In the dumpster fire that is our world these days, Won’t You Be My Neighbor is film you didn’t know you needed.  It’s soothing, it’s sweet, and it’s a sentimental look back at what may be the best children’s TV show ever made. The documentary, brought to us by Morgan Neville, centers on Fred Rogers himself and mission he had to bring his message that love conquers all to viewers everywhere.

Fred was on his way to becoming a minister when he decided to forgo seminary to “preach” so to speak to children using the brand new medium of television. He studied children’s psychology and obviously had a knack for speaking to children in ways they related to, some of which were unplanned, such as Daniel Stripped Tigger, which came about when their film stopped rolling on live TV and they had to improvise. After taking a hiatus to actually become ordained, Fred returned to television, this time at PBS to spread the word to kids across the nation.

This film gives you all the feels almost instantaneously. From the opening it’s almost as though it chokes you up and holds that grip throughout until the very end when it finally releases and you’re suddenly just crying, only to release everyone else is, too. The permission that Mr. Rogers gave his audiences to have emotion and to be themselves transcends to the adult audience. The issues that Rogers addressed on his show seem rather advanced in hindsight, and it makes you wonder what a disservice we are doing for today’s generation by not addressing the issues of today in such a tender and inclusive way.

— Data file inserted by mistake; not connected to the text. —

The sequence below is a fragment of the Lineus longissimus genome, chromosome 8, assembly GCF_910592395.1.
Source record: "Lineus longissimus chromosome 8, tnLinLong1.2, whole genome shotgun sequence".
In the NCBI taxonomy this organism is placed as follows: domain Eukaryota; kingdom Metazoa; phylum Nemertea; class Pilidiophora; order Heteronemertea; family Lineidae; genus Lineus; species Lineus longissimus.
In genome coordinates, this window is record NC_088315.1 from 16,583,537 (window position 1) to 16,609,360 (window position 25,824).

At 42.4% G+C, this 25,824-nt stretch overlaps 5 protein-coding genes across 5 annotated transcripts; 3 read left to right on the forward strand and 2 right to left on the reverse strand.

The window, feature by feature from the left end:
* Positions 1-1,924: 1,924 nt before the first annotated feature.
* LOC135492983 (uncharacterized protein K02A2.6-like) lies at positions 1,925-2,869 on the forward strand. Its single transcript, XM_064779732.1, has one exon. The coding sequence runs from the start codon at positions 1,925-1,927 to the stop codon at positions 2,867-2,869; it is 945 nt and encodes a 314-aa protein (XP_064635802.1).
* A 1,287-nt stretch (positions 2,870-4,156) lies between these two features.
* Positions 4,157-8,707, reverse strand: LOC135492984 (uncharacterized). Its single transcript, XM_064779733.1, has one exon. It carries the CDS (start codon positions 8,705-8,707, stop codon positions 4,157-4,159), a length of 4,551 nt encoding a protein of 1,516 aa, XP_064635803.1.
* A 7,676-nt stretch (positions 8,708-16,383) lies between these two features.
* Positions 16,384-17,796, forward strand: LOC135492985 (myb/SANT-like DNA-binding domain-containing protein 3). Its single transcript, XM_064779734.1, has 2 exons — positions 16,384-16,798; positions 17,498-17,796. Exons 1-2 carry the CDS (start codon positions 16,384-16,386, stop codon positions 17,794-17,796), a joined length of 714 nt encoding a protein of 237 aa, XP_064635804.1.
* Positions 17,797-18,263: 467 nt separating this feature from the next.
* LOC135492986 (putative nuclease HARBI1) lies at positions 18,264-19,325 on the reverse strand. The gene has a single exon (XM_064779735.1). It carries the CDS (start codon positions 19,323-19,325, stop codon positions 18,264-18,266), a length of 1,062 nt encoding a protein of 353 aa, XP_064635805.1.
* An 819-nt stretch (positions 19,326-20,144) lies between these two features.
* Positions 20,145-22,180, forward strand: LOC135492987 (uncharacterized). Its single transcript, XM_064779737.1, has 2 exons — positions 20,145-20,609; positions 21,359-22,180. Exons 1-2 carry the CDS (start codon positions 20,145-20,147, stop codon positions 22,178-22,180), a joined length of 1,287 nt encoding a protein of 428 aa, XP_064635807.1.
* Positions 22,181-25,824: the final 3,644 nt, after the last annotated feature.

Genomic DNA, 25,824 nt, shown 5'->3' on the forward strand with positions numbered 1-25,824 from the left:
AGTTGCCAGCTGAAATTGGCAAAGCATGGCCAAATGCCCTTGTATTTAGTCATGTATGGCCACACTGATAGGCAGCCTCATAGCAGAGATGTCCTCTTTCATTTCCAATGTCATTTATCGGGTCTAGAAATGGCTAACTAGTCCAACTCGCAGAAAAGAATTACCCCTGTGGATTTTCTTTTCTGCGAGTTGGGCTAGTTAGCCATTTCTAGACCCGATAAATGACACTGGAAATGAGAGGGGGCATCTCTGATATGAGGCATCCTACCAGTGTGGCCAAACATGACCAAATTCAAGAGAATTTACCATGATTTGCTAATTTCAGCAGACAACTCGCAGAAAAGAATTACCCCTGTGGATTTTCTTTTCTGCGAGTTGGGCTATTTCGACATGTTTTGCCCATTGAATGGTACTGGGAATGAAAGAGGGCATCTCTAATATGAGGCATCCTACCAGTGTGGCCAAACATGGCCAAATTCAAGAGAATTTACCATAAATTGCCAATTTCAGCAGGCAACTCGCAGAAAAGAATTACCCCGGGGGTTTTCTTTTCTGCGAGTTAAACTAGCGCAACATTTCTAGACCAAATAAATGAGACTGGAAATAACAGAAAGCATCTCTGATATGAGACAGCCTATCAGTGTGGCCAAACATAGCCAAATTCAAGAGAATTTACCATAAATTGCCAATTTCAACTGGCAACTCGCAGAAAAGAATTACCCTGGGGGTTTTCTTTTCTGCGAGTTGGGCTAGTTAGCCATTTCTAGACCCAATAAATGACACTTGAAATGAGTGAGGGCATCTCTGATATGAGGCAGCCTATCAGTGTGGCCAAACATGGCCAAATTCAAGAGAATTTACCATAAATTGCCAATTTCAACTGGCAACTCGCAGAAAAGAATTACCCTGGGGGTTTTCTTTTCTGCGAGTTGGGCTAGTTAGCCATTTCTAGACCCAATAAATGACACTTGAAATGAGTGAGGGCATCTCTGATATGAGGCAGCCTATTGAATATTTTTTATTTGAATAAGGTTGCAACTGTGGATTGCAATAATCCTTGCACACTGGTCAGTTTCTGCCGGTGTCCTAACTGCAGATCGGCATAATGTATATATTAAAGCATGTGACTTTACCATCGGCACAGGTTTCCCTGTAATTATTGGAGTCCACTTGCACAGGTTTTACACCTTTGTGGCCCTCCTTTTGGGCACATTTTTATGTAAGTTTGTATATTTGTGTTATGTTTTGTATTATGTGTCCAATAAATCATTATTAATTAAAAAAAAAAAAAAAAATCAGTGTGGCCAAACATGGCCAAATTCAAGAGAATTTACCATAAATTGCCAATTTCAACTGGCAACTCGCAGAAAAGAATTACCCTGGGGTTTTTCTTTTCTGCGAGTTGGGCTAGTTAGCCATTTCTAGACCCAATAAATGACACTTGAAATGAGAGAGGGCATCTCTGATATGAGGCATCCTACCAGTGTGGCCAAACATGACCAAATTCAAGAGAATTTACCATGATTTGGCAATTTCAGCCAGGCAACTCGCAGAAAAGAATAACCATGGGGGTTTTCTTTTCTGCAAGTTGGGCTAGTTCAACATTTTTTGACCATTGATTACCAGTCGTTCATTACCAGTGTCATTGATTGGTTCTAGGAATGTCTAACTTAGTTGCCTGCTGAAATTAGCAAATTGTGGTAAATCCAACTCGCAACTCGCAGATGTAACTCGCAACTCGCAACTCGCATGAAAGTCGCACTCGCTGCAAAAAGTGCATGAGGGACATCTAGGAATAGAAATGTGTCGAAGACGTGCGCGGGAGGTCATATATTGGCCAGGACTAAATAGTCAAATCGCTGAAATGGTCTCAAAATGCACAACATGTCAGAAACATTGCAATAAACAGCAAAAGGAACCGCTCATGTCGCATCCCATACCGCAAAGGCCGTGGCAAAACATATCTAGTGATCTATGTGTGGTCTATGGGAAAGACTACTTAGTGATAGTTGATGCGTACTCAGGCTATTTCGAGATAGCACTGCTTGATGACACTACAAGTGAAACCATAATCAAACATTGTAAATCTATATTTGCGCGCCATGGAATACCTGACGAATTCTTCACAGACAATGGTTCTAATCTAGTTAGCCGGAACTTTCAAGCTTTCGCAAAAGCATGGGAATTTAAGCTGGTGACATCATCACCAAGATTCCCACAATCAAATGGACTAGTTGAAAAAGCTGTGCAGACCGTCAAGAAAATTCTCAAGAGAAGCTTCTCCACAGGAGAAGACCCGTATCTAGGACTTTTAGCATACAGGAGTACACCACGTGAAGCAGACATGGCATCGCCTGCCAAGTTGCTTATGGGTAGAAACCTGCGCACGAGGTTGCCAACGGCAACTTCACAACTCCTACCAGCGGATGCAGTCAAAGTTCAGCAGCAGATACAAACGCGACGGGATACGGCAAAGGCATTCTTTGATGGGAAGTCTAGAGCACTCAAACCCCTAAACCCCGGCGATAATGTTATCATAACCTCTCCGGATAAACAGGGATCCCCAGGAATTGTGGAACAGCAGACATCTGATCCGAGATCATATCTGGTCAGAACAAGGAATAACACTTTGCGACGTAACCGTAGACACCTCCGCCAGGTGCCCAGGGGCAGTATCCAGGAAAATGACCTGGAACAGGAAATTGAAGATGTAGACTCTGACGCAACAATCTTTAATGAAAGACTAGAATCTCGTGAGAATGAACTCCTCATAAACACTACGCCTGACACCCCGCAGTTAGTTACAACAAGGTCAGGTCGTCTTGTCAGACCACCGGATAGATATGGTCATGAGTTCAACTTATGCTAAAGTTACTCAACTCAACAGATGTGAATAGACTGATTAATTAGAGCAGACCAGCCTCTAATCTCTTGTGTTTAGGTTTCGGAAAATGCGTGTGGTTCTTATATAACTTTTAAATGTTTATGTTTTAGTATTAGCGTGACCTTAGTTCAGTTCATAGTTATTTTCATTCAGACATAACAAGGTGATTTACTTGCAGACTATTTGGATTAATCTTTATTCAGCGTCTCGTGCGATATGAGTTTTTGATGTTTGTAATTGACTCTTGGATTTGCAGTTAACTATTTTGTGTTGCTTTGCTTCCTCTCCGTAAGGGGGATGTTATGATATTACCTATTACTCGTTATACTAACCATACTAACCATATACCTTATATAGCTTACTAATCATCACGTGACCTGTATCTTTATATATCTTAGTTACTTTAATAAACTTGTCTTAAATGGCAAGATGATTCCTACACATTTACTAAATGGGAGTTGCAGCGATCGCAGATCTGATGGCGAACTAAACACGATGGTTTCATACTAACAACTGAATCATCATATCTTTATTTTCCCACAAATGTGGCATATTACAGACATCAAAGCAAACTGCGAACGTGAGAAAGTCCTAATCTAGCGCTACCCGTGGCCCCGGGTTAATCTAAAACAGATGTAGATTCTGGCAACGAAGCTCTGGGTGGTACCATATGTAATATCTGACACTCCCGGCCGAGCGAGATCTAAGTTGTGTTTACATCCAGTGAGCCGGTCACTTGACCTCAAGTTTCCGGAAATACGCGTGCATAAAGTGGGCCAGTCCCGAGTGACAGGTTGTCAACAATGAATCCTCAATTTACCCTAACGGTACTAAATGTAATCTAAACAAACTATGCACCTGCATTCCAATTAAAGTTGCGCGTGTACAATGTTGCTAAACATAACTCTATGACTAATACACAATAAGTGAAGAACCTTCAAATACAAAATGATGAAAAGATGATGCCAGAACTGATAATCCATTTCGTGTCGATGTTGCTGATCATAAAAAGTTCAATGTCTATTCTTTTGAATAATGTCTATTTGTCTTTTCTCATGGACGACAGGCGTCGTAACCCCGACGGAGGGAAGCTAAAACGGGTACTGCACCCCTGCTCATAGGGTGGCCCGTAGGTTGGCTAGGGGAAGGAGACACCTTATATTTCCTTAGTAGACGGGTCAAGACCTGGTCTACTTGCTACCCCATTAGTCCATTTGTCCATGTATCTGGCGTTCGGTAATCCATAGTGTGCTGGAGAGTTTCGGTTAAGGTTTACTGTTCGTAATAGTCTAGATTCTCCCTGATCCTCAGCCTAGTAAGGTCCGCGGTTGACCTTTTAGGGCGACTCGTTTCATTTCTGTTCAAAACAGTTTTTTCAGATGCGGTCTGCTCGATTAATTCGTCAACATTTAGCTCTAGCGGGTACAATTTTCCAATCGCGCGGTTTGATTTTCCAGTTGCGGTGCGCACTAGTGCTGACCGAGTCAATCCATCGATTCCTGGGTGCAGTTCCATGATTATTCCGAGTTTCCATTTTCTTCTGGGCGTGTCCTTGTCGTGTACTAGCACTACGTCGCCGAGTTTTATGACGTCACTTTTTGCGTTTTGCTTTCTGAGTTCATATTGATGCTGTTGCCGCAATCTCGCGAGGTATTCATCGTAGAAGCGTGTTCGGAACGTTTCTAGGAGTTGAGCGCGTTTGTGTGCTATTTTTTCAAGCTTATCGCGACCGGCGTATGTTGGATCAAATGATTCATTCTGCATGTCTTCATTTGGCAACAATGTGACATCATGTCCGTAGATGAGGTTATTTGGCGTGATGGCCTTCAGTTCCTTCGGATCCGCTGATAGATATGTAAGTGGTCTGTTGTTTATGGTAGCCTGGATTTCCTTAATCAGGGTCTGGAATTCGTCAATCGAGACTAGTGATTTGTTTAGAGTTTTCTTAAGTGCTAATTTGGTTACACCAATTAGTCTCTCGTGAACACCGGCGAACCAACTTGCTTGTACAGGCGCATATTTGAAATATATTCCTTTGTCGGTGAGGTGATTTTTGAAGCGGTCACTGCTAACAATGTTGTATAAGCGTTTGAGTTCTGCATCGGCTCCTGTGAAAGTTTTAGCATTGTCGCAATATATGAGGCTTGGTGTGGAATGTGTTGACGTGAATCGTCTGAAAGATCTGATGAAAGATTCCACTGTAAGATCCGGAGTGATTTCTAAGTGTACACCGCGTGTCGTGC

In the first week, Rogers addressed civil discord with the King building a wall to keep the people of the neighborhood out. He addressed the racism that was taking place in public pools by having Officer Clements cool his feet off in the pool with him, and talked about death head on, including the assassination of Robert Kennedy. These among topics like “am I a mistake,” and superheroes were all part of the over 1700 episodes that ran for over 30 years. The parallels that we have now boil down to people are people and humanity is not all that different.

Rogers says it best when he is interviewed: “people really just want to be loved and know they are lovable.” His gospel if nothing else is show love to others and show love to yourself. So start with something that will make you feel good, I promise, and go see the film- and keep it going and be kind to someone else.


Written by: Beka Perlstein 

By Bryan Kluger

Former husky model, real-life Comic Book Guy, genre-bending screenwriter, nude filmmaker, hairy podcaster, pro-wrestling idiot-savant, who has a penchant for solving Rubik's Cubes and rolling candy cigarettes on unreleased bootlegs of Frank Zappa records.

Leave a Reply

Your email address will not be published. Required fields are marked *